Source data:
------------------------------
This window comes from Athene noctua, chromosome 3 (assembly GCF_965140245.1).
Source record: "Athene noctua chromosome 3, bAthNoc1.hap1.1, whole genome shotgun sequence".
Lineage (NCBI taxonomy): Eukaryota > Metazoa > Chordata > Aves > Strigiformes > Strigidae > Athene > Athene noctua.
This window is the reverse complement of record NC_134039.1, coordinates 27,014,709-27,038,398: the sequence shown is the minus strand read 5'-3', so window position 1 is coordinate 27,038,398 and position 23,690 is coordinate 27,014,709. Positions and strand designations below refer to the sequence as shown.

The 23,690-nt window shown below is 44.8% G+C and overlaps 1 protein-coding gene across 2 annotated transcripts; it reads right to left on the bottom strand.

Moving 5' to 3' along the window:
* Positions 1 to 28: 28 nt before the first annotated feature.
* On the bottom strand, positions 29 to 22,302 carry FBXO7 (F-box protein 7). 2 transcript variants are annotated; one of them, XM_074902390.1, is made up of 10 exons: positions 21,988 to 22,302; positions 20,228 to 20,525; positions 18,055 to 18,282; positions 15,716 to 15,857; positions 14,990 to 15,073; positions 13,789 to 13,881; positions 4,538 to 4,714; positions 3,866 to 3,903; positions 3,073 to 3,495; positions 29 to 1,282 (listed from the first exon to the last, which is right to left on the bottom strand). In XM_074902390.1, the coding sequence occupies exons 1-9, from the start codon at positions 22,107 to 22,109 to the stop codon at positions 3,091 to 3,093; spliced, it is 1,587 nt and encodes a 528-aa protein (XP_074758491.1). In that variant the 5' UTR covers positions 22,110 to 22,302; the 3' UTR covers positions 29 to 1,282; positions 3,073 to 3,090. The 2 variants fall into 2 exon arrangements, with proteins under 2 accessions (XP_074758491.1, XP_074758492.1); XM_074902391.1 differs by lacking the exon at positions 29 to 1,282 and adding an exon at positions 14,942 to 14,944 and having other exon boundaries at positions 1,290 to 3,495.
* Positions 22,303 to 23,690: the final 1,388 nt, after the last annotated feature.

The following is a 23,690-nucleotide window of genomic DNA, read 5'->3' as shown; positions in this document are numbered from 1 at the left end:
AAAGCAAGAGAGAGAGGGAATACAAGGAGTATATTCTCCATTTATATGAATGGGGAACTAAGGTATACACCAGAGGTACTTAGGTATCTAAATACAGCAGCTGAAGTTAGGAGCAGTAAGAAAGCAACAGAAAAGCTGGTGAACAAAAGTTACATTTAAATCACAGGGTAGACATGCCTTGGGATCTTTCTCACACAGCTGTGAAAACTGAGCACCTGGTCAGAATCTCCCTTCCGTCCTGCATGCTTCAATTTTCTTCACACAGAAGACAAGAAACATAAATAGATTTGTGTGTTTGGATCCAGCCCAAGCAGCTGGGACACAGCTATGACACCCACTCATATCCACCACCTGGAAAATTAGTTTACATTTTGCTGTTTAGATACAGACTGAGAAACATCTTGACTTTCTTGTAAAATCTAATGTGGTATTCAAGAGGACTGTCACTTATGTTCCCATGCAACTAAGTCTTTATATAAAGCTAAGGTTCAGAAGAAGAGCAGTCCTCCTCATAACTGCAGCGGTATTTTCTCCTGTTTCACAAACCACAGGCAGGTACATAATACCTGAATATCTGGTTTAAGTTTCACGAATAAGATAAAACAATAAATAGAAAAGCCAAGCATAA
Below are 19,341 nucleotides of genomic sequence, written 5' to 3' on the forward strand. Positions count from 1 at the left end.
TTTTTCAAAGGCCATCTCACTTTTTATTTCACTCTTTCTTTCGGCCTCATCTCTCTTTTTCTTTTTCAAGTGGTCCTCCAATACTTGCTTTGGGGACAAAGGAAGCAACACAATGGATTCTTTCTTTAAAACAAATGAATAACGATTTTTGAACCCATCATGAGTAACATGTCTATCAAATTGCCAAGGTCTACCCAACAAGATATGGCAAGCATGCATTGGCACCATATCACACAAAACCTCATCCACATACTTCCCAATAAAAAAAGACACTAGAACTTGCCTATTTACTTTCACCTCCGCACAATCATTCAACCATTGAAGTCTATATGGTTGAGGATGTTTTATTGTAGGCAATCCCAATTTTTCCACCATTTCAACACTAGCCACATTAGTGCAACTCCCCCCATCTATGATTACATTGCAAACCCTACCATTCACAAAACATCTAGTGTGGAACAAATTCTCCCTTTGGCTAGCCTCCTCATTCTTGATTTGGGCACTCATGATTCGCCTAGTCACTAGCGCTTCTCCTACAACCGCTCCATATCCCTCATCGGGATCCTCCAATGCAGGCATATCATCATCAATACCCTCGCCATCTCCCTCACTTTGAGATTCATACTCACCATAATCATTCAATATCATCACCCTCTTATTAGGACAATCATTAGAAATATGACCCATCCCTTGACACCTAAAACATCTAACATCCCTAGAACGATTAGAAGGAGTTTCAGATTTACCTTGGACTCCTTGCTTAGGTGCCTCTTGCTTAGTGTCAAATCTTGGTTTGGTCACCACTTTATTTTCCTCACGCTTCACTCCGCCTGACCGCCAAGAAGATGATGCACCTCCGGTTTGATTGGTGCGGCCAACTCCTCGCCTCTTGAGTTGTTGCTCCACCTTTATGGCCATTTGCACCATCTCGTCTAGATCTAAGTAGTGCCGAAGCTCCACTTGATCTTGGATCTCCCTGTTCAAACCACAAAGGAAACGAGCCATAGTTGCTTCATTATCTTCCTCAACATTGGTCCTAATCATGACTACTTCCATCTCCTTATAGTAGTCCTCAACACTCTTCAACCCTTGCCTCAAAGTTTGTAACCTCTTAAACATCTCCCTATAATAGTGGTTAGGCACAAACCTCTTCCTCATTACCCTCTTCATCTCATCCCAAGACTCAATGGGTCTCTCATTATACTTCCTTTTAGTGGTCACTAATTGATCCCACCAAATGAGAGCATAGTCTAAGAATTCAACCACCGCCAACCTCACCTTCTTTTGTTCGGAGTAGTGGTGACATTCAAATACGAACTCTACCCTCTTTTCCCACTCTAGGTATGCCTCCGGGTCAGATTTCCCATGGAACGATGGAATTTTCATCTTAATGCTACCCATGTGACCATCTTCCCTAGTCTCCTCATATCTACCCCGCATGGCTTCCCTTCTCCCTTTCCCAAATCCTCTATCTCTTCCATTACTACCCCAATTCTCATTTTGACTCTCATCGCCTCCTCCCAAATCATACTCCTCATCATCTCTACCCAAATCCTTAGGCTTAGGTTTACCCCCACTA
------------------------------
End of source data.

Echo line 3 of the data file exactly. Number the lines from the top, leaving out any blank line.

Lineage (NCBI taxonomy): Eukaryota > Metazoa > Chordata > Aves > Strigiformes > Strigidae > Athene > Athene noctua.